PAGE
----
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Editor’s note: Businesspeople often shirk when asked to predict the upcoming year. Given the variables both in business and culturally that occur, even the most astute person can have their “predictions” swept aside by outside forces beyond their control.
With that in mind, I’ve asked several top company executives to share with our readers how they see 2014 unfolding. I didn’t ask for a precise prediction, but I did request a sense of their view for the direction of the HVACR industry, and if they wished, their company too.
While the answers vary, I made this simple request. Please share your thoughts with us about the direction, potential and challenges for the HVACR industry in 2014. You have full rein on the focus and breadth (or narrowness) of your reply. You can discuss it from the perspective of your own company or you can explain it from a more theoretical view. The decision is yours.
2014 Will Be A Year to Build On
I’d like to meet the person with 100 percent clarity in their crystal ball. I mean, really. As much as I’d like to say that there’s increased certainty to market conditions here in the U.S. – whether strength or weakness – there’s instead a lot of factors that haven’t yet settled in for the New Year. We step into 2014 with so many unknowns that my crystal ball looks like a newly shaken snow globe.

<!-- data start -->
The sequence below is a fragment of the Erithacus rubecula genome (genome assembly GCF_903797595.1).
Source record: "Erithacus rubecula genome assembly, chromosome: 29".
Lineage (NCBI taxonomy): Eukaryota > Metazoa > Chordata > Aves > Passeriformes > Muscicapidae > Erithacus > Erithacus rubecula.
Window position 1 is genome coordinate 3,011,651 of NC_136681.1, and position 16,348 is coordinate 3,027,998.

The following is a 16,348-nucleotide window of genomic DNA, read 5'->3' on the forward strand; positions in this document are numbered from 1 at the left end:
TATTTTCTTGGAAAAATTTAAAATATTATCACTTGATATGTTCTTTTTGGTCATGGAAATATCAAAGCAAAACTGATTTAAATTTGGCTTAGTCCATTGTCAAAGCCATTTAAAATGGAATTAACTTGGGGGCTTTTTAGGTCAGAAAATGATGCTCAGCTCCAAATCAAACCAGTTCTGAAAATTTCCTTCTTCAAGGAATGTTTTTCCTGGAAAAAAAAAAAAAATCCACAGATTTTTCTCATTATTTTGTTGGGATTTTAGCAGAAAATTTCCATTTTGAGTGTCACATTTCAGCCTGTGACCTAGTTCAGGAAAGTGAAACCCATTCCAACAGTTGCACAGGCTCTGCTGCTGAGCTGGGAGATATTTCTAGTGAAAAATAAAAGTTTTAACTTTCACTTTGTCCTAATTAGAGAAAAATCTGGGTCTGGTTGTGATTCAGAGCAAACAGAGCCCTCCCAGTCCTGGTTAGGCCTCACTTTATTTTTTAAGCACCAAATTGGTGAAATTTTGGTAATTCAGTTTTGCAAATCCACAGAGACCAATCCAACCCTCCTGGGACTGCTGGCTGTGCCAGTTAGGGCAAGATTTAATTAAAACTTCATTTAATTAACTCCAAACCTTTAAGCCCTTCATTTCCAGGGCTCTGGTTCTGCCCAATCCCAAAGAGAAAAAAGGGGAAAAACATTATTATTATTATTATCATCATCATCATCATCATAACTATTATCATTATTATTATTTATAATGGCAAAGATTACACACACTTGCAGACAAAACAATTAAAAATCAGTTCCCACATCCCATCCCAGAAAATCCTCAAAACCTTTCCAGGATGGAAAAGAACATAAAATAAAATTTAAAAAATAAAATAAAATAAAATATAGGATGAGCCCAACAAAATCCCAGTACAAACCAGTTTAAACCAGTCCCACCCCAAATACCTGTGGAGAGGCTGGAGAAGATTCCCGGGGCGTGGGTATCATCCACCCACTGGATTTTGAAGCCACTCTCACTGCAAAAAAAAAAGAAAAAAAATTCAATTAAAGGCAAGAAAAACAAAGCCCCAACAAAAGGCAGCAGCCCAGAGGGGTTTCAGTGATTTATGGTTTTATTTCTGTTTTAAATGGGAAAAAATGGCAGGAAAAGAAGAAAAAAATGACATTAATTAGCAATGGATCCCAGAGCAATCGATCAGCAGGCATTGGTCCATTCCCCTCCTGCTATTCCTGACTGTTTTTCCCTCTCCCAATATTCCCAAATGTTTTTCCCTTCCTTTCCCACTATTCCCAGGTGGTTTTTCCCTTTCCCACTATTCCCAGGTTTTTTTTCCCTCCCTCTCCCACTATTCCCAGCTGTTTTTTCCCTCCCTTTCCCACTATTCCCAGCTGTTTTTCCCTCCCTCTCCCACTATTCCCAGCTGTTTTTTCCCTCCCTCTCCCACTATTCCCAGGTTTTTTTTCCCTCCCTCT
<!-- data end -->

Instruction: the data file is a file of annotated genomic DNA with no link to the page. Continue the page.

One of the obvious factors that influences conditions here are the macroeconomic trends. Through this giant swirl of change – including factors that tie closely to the global market – we’re seeing modest gains in both the residential and commercial markets here in North America. In the U.S., things are gradually improving. In Canada, the market is actually trimming back somewhat but is still quite strong.
I just don’t see us returning to those boom years any time soon. Instead, this slow but steady pace is the new normal.
In 2013, we saw strong growth in multifamily construction and the hospitality business. For 2014, we hope and expect to see an increase in single-family home construction, retrofit business and the institutional segment.
There’s also good news in that Washington, D.C. battled through its deadlock with a budget deal in place. With greater stability in D.C., there’s improved confidence in business and consumer markets, which helps drive private sector spending in efficiency upgrades, building systems, retrofits and construction. Building owners and investors who were standing on the sidelines may now be ready to jump back into the market in 2014.
Yet, there are challenges, too. Chief among these are rising costs, including healthcare. With so many unanswered questions, the full impact of the Affordable Healthcare Act still needs to play out. Also, there are increases in material costs, taxes, regulatory mandates, fuel and other inflationary costs that are pulling us in the other direction.
My world here at Taco is tied to all of this – but it’s hard not to be upbeat when we’ve seen so many good things arise from 2013 that favorably affect our lives and the market.
There’s a giant push for greater efficiency within the residential and commercial markets. Commercial owners strive for LEED Gold, and homeowners are investing in systems that will allow them to spend less on fuel for heating and cooling.